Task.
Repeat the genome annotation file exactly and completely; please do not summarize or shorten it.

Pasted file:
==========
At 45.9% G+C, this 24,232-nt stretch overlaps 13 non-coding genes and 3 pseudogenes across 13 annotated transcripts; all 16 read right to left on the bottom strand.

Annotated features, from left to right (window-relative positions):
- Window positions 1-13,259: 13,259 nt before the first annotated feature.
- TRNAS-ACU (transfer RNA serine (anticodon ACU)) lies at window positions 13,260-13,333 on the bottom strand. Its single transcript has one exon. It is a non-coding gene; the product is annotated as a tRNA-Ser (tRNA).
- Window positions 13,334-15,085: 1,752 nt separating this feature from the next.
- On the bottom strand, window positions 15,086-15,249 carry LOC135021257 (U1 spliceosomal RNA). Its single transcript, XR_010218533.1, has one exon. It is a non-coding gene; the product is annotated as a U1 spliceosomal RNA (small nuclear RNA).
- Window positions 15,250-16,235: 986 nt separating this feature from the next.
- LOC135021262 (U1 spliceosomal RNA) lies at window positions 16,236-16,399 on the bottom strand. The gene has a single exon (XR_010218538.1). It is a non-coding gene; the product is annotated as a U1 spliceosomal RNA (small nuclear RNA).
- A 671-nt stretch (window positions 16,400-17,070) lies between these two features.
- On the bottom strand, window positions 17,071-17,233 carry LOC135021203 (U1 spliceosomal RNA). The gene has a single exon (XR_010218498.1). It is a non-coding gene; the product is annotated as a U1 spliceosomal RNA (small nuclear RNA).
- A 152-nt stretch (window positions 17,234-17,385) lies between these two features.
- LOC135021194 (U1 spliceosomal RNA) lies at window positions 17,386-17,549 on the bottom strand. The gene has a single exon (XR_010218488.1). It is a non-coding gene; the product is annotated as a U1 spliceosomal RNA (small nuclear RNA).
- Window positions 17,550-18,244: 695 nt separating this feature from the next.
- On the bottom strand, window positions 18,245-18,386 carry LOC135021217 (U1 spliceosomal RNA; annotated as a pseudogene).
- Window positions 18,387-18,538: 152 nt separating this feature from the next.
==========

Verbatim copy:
At 45.9% G+C, this 24,232-nt stretch overlaps 13 non-coding genes and 3 pseudogenes across 13 annotated transcripts; all 16 read right to left on the bottom strand.

Annotated features, from left to right (window-relative positions):
- Window positions 1-13,259: 13,259 nt before the first annotated feature.
- TRNAS-ACU (transfer RNA serine (anticodon ACU)) lies at window positions 13,260-13,333 on the bottom strand. Its single transcript has one exon. It is a non-coding gene; the product is annotated as a tRNA-Ser (tRNA).
- Window positions 13,334-15,085: 1,752 nt separating this feature from the next.
- On the bottom strand, window positions 15,086-15,249 carry LOC135021257 (U1 spliceosomal RNA). Its single transcript, XR_010218533.1, has one exon. It is a non-coding gene; the product is annotated as a U1 spliceosomal RNA (small nuclear RNA).
- Window positions 15,250-16,235: 986 nt separating this feature from the next.
- LOC135021262 (U1 spliceosomal RNA) lies at window positions 16,236-16,399 on the bottom strand. The gene has a single exon (XR_010218538.1). It is a non-coding gene; the product is annotated as a U1 spliceosomal RNA (small nuclear RNA).
- A 671-nt stretch (window positions 16,400-17,070) lies between these two features.
- On the bottom strand, window positions 17,071-17,233 carry LOC135021203 (U1 spliceosomal RNA). The gene has a single exon (XR_010218498.1). It is a non-coding gene; the product is annotated as a U1 spliceosomal RNA (small nuclear RNA).
- A 152-nt stretch (window positions 17,234-17,385) lies between these two features.
- LOC135021194 (U1 spliceosomal RNA) lies at window positions 17,386-17,549 on the bottom strand. The gene has a single exon (XR_010218488.1). It is a non-coding gene; the product is annotated as a U1 spliceosomal RNA (small nuclear RNA).
- Window positions 17,550-18,244: 695 nt separating this feature from the next.
- On the bottom strand, window positions 18,245-18,386 carry LOC135021217 (U1 spliceosomal RNA; annotated as a pseudogene).
- Window positions 18,387-18,538: 152 nt separating this feature from the next.